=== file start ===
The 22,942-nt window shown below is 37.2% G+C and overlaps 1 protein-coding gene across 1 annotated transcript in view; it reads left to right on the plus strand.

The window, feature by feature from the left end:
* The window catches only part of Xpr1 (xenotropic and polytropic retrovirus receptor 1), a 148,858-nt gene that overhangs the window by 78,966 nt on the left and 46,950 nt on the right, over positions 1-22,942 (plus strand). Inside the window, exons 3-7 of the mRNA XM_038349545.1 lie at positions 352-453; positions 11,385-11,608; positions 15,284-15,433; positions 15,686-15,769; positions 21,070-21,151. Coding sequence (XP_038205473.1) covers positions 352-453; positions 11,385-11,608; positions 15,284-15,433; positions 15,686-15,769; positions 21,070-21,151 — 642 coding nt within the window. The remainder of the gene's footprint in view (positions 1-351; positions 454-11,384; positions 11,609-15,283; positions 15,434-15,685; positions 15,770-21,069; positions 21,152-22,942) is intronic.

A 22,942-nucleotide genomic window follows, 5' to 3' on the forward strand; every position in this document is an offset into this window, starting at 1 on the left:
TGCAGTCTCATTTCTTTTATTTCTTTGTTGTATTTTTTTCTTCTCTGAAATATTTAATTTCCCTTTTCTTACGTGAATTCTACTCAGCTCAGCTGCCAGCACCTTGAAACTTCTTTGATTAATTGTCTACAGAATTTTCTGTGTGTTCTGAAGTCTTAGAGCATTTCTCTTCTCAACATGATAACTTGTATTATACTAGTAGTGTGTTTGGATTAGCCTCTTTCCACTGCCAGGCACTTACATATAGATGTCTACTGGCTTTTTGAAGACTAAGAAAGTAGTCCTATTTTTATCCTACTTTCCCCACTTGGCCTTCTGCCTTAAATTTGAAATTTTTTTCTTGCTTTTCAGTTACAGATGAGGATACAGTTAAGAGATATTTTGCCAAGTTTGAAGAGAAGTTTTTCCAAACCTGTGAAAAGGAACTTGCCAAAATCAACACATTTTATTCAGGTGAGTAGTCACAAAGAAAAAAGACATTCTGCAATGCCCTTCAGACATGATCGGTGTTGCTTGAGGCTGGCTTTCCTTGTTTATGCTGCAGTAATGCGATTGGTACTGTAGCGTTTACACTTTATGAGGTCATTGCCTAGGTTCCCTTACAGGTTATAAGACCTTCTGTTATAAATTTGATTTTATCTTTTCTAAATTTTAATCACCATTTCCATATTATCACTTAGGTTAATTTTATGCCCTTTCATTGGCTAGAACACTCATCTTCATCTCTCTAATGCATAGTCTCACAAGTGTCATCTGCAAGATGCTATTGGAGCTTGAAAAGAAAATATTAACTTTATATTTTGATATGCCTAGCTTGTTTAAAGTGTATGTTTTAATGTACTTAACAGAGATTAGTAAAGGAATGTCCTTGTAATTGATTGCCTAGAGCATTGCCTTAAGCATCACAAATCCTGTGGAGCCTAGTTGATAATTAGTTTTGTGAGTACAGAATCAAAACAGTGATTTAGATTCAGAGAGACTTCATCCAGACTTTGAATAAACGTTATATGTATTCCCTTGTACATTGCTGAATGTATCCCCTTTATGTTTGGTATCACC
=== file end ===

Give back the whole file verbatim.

The 22,942-nt window shown below is 37.2% G+C and overlaps 1 protein-coding gene across 1 annotated transcript in view; it reads left to right on the plus strand.

The window, feature by feature from the left end:
* The window catches only part of Xpr1 (xenotropic and polytropic retrovirus receptor 1), a 148,858-nt gene that overhangs the window by 78,966 nt on the left and 46,950 nt on the right, over positions 1-22,942 (plus strand). Inside the window, exons 3-7 of the mRNA XM_038349545.1 lie at positions 352-453; positions 11,385-11,608; positions 15,284-15,433; positions 15,686-15,769; positions 21,070-21,151. Coding sequence (XP_038205473.1) covers positions 352-453; positions 11,385-11,608; positions 15,284-15,433; positions 15,686-15,769; positions 21,070-21,151 — 642 coding nt within the window. The remainder of the gene's footprint in view (positions 1-351; positions 454-11,384; positions 11,609-15,283; positions 15,434-15,685; positions 15,770-21,069; positions 21,152-22,942) is intronic.

A 22,942-nucleotide genomic window follows, 5' to 3' on the forward strand; every position in this document is an offset into this window, starting at 1 on the left:
TGCAGTCTCATTTCTTTTATTTCTTTGTTGTATTTTTTTCTTCTCTGAAATATTTAATTTCCCTTTTCTTACGTGAATTCTACTCAGCTCAGCTGCCAGCACCTTGAAACTTCTTTGATTAATTGTCTACAGAATTTTCTGTGTGTTCTGAAGTCTTAGAGCATTTCTCTTCTCAACATGATAACTTGTATTATACTAGTAGTGTGTTTGGATTAGCCTCTTTCCACTGCCAGGCACTTACATATAGATGTCTACTGGCTTTTTGAAGACTAAGAAAGTAGTCCTATTTTTATCCTACTTTCCCCACTTGGCCTTCTGCCTTAAATTTGAAATTTTTTTCTTGCTTTTCAGTTACAGATGAGGATACAGTTAAGAGATATTTTGCCAAGTTTGAAGAGAAGTTTTTCCAAACCTGTGAAAAGGAACTTGCCAAAATCAACACATTTTATTCAGGTGAGTAGTCACAAAGAAAAAAGACATTCTGCAATGCCCTTCAGACATGATCGGTGTTGCTTGAGGCTGGCTTTCCTTGTTTATGCTGCAGTAATGCGATTGGTACTGTAGCGTTTACACTTTATGAGGTCATTGCCTAGGTTCCCTTACAGGTTATAAGACCTTCTGTTATAAATTTGATTTTATCTTTTCTAAATTTTAATCACCATTTCCATATTATCACTTAGGTTAATTTTATGCCCTTTCATTGGCTAGAACACTCATCTTCATCTCTCTAATGCATAGTCTCACAAGTGTCATCTGCAAGATGCTATTGGAGCTTGAAAAGAAAATATTAACTTTATATTTTGATATGCCTAGCTTGTTTAAAGTGTATGTTTTAATGTACTTAACAGAGATTAGTAAAGGAATGTCCTTGTAATTGATTGCCTAGAGCATTGCCTTAAGCATCACAAATCCTGTGGAGCCTAGTTGATAATTAGTTTTGTGAGTACAGAATCAAAACAGTGATTTAGATTCAGAGAGACTTCATCCAGACTTTGAATAAACGTTATATGTATTCCCTTGTACATTGCTGAATGTATCCCCTTTATGTTTGGTATCACC